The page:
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Iodine Treatments Can Set Off Security Alarms

Effect seen if traveling up to three months after therapy for thyroid disorders

WEDNESDAY, Dec. 1, 2004 (HealthDayNews) -- People who have had iodine treatment for thyroid disorders can trigger homeland-security alarms for up to three months following their therapy, new research shows.

Other diagnostic nuclear medicine procedures such as PET, bone and cardiac scans can also set off the devices, although for shorter periods of time after treatment.

While the alarm problem has always been a small risk for individuals undergoing one of these procedures, it is becoming more commonplace with 10,000 portable radiation detectors now assigned to state, local and federal officials around the United States. This is in addition to permanent detectors present at assorted locations.

An estimated 18.4 million nuclear medicine imaging and therapeutic procedures were performed in 2002 in the United States. The amounts of radiation used are not harmful.

"These are trace amounts but the detectors are extremely sensitive," explained study author Dr. Lionel Zuckier, a professor of radiology at New Jersey Medical School University of Medicine and Dentistry of New Jersey, and director of nuclear medicine and the PET program at University Hospital, both in Newark. "It's not surprising that, with the frequency of procedures and the number of detectors, many patients have been picked up by these detectors and detained until their status can be clarified."

Zuckier presented his findings Nov. 30 at the Radiological Society of North America annual meeting in Chicago.

The Society of Nuclear Medicine (SNM) and the U.S. Nuclear Regulatory Commission (NRC) recommend that people who have undergone one of these procedures carry a letter detailing the procedure and listing who can be contacted to confirm the service. The question is how long do patients need to carry this paperwork.

"These recommendations beg the question, how long should these pieces of paper be carried on the patient?" Zuckier said. "That's where our study came in."

Zuckier and his colleagues looked at five personal radiation detectors and measured the levels of seven commonly used radionuclides (Tl-201, Tc-99m, Ga-67, I-123, In-111, I-131, F-18) that would set them off and at what distance.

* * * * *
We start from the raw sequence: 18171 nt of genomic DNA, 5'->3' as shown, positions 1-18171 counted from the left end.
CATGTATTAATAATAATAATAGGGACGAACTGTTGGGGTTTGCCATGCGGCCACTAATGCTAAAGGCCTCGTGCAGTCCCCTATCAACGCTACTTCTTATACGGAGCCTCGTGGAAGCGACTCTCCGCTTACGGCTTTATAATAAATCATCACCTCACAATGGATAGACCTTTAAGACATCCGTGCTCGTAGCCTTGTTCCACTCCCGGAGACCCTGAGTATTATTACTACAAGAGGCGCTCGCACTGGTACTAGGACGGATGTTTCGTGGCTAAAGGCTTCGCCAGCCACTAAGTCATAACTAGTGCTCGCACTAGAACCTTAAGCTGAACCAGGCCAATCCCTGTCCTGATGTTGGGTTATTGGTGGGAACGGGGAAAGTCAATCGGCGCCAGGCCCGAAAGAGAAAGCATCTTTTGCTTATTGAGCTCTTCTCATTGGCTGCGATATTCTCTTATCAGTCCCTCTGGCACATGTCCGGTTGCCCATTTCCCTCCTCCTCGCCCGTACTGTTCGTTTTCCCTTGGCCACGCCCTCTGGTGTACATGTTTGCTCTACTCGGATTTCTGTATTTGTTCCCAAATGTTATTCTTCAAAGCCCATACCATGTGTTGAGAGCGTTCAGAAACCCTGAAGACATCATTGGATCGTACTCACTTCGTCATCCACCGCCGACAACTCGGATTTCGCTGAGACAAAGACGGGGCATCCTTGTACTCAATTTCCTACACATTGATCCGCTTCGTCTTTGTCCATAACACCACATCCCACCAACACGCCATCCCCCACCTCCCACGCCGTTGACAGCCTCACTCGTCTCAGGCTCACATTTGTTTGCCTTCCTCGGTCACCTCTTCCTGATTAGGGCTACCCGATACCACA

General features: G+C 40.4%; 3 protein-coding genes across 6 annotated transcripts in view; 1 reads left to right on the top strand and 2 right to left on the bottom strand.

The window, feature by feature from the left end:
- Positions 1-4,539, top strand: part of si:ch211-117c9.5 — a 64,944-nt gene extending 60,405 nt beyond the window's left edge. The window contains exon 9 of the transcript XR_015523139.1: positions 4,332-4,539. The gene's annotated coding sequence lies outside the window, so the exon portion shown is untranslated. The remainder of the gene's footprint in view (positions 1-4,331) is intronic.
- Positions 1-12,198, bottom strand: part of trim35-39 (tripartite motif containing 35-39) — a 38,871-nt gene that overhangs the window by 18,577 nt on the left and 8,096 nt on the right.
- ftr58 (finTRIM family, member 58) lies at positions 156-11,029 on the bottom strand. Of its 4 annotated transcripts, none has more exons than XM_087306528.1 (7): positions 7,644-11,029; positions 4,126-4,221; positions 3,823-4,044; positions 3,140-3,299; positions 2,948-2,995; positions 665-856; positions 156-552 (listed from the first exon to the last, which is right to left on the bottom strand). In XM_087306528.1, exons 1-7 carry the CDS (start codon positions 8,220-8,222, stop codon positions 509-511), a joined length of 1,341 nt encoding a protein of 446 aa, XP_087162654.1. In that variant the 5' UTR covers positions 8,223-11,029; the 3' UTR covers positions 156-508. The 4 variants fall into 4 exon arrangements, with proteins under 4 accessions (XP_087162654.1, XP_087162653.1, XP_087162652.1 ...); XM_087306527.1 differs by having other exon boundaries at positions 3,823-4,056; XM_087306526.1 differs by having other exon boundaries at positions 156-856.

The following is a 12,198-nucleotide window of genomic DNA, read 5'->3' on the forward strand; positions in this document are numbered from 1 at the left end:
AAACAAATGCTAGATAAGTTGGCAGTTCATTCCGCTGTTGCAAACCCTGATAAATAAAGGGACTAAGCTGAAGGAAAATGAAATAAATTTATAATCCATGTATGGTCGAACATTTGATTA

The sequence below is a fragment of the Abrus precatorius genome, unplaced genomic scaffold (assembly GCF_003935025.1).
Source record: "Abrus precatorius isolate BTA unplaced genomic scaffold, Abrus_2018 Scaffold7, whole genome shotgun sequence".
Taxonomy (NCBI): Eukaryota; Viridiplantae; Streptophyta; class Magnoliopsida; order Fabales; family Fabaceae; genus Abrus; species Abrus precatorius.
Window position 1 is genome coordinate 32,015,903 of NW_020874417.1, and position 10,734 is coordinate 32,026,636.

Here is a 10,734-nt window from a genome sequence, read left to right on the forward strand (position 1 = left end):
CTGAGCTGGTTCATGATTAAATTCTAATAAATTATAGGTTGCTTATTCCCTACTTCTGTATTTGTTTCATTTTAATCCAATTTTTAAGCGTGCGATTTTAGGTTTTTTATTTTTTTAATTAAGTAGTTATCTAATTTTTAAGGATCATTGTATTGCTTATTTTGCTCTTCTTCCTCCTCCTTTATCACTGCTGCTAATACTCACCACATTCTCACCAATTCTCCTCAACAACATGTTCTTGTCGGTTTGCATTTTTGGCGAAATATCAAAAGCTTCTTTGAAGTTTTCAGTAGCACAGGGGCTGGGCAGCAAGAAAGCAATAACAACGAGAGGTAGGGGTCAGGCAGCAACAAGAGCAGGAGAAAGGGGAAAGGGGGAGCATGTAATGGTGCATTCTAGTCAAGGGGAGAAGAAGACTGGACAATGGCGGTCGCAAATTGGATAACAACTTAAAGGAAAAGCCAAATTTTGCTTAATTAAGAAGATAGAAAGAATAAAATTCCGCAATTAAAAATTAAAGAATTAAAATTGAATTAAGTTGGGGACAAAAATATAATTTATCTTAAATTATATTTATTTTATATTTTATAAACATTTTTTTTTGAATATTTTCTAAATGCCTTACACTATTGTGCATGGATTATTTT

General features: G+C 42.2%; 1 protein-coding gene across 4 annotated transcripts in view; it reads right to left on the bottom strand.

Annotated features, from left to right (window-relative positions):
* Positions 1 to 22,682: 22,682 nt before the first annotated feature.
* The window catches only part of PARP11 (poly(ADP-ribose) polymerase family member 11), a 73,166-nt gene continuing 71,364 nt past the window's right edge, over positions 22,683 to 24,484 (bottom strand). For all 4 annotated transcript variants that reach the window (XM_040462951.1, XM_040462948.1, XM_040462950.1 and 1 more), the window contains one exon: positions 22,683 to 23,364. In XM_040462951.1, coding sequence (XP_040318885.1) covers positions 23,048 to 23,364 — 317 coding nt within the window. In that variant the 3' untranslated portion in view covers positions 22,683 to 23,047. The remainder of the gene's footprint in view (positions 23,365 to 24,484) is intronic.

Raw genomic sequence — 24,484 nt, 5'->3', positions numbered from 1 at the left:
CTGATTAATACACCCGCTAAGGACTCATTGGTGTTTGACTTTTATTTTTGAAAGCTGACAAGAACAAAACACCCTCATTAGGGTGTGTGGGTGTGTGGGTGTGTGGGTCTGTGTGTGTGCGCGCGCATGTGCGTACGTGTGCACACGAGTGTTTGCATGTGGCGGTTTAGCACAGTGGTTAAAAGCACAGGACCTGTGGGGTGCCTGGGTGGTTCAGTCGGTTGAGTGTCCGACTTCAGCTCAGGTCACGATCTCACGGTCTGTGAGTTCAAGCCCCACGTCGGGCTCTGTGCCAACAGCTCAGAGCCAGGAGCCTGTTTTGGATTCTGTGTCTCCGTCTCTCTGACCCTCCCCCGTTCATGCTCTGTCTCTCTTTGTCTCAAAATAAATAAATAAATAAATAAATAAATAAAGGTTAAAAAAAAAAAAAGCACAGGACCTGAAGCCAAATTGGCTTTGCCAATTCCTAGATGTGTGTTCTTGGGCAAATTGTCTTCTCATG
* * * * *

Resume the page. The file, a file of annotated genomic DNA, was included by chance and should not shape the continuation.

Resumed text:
Iodine therapy (I-131), used to treat thyroid cancer and other conditions, lasted 95 to 100 days. "To me, that's not so surprising because this has a long half-life and is given in a large amount for therapy," Zuckier said.

Cardiac exams with thallium lasted up to 30 days; bone and thyroid scans with Tc-99m up to three days, and FDG PET scans less than 24 hours.

Zuckier recommends that individuals carry paperwork with them for the maximum amount of time they could be setting off security alarms. That way they might avoid the fate of a man who boarded a bus to Atlantic City, N.J., and triggered an alarm in one of the tunnels leading out of New York City after being treated with radionuclides.

"We suggest that physicians follow the recommendations of the SNM and the NRC and provide patients with written documentation regarding the procedure for the period we have calculated," he said.

As for the man headed to Atlantic City, he was eventually exonerated --but not before the bus was stopped and searched. "It was a huge inconvenience to passengers and the security services," Zuckier said. Still, he added, "compared to the benefit [radionuclides] provide to patients, it's more of a nuisance."

More information

Visit the Society of Nuclear Medicine for more on this type of procedure.

SOURCES: Nov. 30, 2004, news conference with Lionel Zuckier, M.D., professor, radiology, New Jersey Medical School University of Medicine and Dentistry of New Jersey, and director, nuclear medicine and the PET program, University Hospital, both in Newark
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